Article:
الأنظمة الاستبدادية، وتظل الشعبية الحقيقية لهذه الجماعات غير مختبرة
بشكل عملي، والتحدي الحقيقي هو كيفية ربط هذه الجماعات بالمسرح
السياسي، ولا يقف أمام تحقيق هذا الهدف سوى حكم الرجل الواحد والانتخابات
الشكلية التي تنتهي بفوز نفس الرجل'.
وأشارت الصحيفة إلى أن سعد الدين إبراهيم هو رئيس مركز ابن خلدون
لدراسات التطوير والعالم في مركز وودرو ويلسون بواشنطن، والمترشّح لمنصب
رئيس مصر في الانتخابات القادمة , وترى أوساط سياسية أن سعد الدين
ابراهيم - العلماني والمتهم السابق بالتجسس لصالح دول خارجية - يعبر عن
توجهات جديدة للفكر الأمريكي بفتح الباب أمام بعض التوجهات الإسلامية
الراضية بالتنازل عن الثوابت وأن ذلك يتأكد مع نشر المقال فى تلك
الصحيفة المتنفذة فى الحكومة الأمريكية صحيفة نيويورك تايمز , يذكر أن
فتح الباب أما بعض الاتجاه الإسلامية لإقامة أحزاب سياسية هو توجه يستلزم
معه فتح الباب لأحزاب قبطية مسيحية فى مصر.

-------------------------------------------
http://www.nytimes.com/2005/05/21/opinion/21ibrahim.html?oref=login


The New York Times.

May 21, 2005

Islam Can Vote, if We Let It
By SAAD EDDIN IBRAHIM
Cairo

IN last month's Saudi Arabian municipal elections, the nation's
first experiment in real democracy, many were worried because
Islamic activists dominated their secular rivals. Indeed, we have
seen a similar trend in Turkey, Morocco and Iraq in the last few
years; and we can expect it in the coming Lebanese, Palestinian and
Egyptian elections. Yet, while this Islamic trend can no longer be
ignored, neither should it be a source of panic to Western policy
makers and pundits.

Based on my 30 years of empirical investigation into these parties -
including my observations of fellow inmates during the 14 months I
spent in an Egyptian prison - I can testify to a significant
evolution on the part of political Islam. In fact, I believe we may
be witnessing the emergence of Muslim parties that are truly
democratic, akin to the Christian Democrats in Western Europe after
World War II.

To understand this evolution, one must look at how the Islamists
rose to such prominence. Autocratic regimes in the Middle East have
for decades allowed little public space to those who would build
civil societies; no freedom of speech, assembly or association. The
only space for people to congregate without harassment by the secret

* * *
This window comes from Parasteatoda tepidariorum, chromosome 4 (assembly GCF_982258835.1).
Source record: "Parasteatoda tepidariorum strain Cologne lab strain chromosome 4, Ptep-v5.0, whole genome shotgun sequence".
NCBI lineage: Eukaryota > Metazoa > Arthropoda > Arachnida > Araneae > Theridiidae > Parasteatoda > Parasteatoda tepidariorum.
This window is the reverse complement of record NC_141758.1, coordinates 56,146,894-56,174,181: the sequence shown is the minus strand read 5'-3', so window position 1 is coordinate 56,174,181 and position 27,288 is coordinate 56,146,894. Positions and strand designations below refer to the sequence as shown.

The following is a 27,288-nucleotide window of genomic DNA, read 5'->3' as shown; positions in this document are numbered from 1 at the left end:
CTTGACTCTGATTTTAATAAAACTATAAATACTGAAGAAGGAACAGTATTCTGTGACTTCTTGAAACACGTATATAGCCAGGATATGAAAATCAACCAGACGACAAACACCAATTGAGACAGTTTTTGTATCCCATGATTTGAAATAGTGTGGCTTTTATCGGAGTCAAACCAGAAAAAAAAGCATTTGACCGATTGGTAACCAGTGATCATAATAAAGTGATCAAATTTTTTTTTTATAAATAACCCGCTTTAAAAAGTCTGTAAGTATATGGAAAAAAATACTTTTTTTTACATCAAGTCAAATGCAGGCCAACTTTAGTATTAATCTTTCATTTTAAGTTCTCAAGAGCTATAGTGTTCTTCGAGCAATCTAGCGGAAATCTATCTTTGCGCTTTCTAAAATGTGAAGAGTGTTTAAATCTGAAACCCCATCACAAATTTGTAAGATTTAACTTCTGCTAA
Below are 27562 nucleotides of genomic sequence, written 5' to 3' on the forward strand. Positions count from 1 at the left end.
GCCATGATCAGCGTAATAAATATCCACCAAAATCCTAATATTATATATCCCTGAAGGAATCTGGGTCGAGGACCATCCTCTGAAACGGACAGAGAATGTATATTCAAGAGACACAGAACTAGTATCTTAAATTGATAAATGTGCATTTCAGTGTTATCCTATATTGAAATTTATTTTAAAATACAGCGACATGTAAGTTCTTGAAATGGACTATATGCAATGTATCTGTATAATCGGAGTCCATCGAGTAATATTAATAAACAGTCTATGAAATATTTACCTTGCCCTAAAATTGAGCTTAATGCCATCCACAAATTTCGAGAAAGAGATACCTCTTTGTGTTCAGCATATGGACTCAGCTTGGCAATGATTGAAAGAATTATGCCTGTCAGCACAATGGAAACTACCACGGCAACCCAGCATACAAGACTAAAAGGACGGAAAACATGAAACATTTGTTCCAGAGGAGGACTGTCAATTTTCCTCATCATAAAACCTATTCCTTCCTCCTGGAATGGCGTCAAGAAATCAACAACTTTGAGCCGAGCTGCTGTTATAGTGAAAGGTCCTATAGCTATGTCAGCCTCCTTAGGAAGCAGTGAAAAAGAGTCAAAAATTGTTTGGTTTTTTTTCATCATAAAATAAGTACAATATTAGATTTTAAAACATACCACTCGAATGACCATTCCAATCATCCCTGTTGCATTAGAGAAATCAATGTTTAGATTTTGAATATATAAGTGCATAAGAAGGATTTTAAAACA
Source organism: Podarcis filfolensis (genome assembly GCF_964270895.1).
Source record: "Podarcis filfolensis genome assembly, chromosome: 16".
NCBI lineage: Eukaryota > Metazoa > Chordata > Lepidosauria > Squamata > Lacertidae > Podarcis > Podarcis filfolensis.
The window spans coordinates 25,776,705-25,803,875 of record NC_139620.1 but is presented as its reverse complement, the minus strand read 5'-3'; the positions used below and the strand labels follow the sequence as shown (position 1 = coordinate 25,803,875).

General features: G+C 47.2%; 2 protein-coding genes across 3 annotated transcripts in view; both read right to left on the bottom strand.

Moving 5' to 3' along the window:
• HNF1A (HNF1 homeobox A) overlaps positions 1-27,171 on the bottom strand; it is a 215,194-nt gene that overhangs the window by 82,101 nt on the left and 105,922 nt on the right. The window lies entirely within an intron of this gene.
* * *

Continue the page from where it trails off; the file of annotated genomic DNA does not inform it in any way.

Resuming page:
police was the mosque. Thus, unwittingly, the autocrats contributed
to the growth of the theocrats, who became their mirror images.

Taking advantage of the rulers' economic and political failures at
home and their setbacks on battlefields, the theocrats made
compelling cases for their own visions. And through their great
efforts in providing services to the poor, they evolved first into
de facto social workers and then into local politicians, eventually
taking control of cities like Algiers and Oran in Algeria, and
Istanbul and Ankara in Turkey.

Seen as efficient and uncorrupt, these Islamists began to gain in
popularity even among secularists and won parliamentary pluralities
in Algeria in 1991 and in Turkey 11 years later. (In Algeria the
Islamists were not allowed to enjoy the fruits of their victory
thanks to a Western-condoned military coup.) Today, some two-thirds
of the estimated 1.4 billion Muslims in the world live under
democratically elected governments in which Islamists are major
players - with Indonesia, Bangladesh and Morocco joining Turkey as
bright spots.

Clearly, on grounds of principle and pragmatism, Westerners should
not be dismayed at the thought of allowing religious parties a role
in the emerging political structures of the Arab world. For one
thing, as citizens, Islamists are entitled to the same basic rights
as others. It would therefore be hypocritical to call for democracy
in these countries and at the same time to deny any groups wanting
to peacefully contend for office.

Second, Islamists tend to be fairly well organized and popular. Yes,
some have created armed wings to their movements, ostensibly to
resist foreign occupation (Hezbollah in Lebanon, Islamic Jihad in
Palestine) or in response to authoritarian regimes. But in all
cases, a moderate, less-violent Islamist core exists. Excluding the
religious parties from the political mainstream risks giving the
upper hand to the armed factions at the expense of their more
moderate centers.

Repression has had high costs. Where Islamist groups are denied
access to political space, their cause takes on an aura of mythical
martyrdom, and their abstract calls for a return to Islamic
principles of governance are not put to the test. A phrase like "the
meek are the inheritors of the earth" resonates with the masses,
though it is empty of any practical content. As long as these groups
don't have to deal with the complicated business of forging actual
political policies, their popularity remains untested. The
challenge, therefore, is to find a formula that includes them in the
system, but that prevents a "one man, one vote, one time" situation.

One fairly successful attempt at such a formula was coordinated by
King Hussein of Jordan, after widespread riots in 1989 over food
shortages in his traditional stronghold in the south. Needing to
engage the people more directly in the tough economic decisions that
had to be made, he opted for a new constitutional monarchy. He
brought all the political forces in the country together in a
national congress, in which the rules of the democratic game were
enshrined in a national charter. The Islamists signed on.

Since then, there have been several elections to this body in which
Jordan's Islamists have participated, but in only the first did they
gain a plurality. Once in power, their sloganeering was put to the
test, and voters were not terribly impressed. In the four ministries
they held, the Islamists imposed heavy-handed restrictions on female
staff members, setting off protests that eventually forced the
cabinet members to resign.

Shortly after the Jordanian experiment, King Hassan II of Morocco